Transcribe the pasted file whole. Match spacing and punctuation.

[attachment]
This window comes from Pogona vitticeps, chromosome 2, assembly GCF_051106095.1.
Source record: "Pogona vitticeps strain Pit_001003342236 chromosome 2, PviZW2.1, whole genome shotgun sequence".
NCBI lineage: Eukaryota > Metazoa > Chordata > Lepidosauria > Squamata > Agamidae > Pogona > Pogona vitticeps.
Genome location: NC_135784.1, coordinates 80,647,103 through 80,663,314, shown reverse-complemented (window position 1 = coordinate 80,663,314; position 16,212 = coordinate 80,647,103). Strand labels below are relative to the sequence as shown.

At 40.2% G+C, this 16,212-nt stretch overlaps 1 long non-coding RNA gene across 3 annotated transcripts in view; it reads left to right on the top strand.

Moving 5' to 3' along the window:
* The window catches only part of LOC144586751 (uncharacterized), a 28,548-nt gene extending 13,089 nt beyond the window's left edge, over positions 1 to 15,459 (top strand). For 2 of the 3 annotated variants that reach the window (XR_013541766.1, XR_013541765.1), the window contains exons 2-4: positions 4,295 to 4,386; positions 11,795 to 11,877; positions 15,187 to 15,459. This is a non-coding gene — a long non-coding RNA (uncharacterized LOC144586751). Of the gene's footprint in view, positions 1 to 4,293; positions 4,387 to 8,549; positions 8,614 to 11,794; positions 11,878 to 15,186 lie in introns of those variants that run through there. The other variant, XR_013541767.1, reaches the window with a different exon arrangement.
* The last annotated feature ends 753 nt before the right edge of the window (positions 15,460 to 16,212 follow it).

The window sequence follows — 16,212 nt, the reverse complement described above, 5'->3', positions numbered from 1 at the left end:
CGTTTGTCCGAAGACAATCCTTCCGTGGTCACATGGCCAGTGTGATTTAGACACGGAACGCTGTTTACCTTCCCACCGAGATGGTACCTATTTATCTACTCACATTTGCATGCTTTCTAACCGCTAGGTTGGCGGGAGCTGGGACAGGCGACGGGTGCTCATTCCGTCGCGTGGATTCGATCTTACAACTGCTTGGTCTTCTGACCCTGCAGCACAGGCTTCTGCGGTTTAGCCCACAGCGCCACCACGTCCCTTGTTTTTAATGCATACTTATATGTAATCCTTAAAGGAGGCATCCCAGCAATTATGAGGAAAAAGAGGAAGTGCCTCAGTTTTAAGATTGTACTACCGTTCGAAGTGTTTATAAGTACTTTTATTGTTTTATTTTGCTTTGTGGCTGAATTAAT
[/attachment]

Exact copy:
This window comes from Pogona vitticeps, chromosome 2, assembly GCF_051106095.1.
Source record: "Pogona vitticeps strain Pit_001003342236 chromosome 2, PviZW2.1, whole genome shotgun sequence".
NCBI lineage: Eukaryota > Metazoa > Chordata > Lepidosauria > Squamata > Agamidae > Pogona > Pogona vitticeps.
Genome location: NC_135784.1, coordinates 80,647,103 through 80,663,314, shown reverse-complemented (window position 1 = coordinate 80,663,314; position 16,212 = coordinate 80,647,103). Strand labels below are relative to the sequence as shown.

At 40.2% G+C, this 16,212-nt stretch overlaps 1 long non-coding RNA gene across 3 annotated transcripts in view; it reads left to right on the top strand.

Moving 5' to 3' along the window:
* The window catches only part of LOC144586751 (uncharacterized), a 28,548-nt gene extending 13,089 nt beyond the window's left edge, over positions 1 to 15,459 (top strand). For 2 of the 3 annotated variants that reach the window (XR_013541766.1, XR_013541765.1), the window contains exons 2-4: positions 4,295 to 4,386; positions 11,795 to 11,877; positions 15,187 to 15,459. This is a non-coding gene — a long non-coding RNA (uncharacterized LOC144586751). Of the gene's footprint in view, positions 1 to 4,293; positions 4,387 to 8,549; positions 8,614 to 11,794; positions 11,878 to 15,186 lie in introns of those variants that run through there. The other variant, XR_013541767.1, reaches the window with a different exon arrangement.
* The last annotated feature ends 753 nt before the right edge of the window (positions 15,460 to 16,212 follow it).

The window sequence follows — 16,212 nt, the reverse complement described above, 5'->3', positions numbered from 1 at the left end:
CGTTTGTCCGAAGACAATCCTTCCGTGGTCACATGGCCAGTGTGATTTAGACACGGAACGCTGTTTACCTTCCCACCGAGATGGTACCTATTTATCTACTCACATTTGCATGCTTTCTAACCGCTAGGTTGGCGGGAGCTGGGACAGGCGACGGGTGCTCATTCCGTCGCGTGGATTCGATCTTACAACTGCTTGGTCTTCTGACCCTGCAGCACAGGCTTCTGCGGTTTAGCCCACAGCGCCACCACGTCCCTTGTTTTTAATGCATACTTATATGTAATCCTTAAAGGAGGCATCCCAGCAATTATGAGGAAAAAGAGGAAGTGCCTCAGTTTTAAGATTGTACTACCGTTCGAAGTGTTTATAAGTACTTTTATTGTTTTATTTTGCTTTGTGGCTGAATTAAT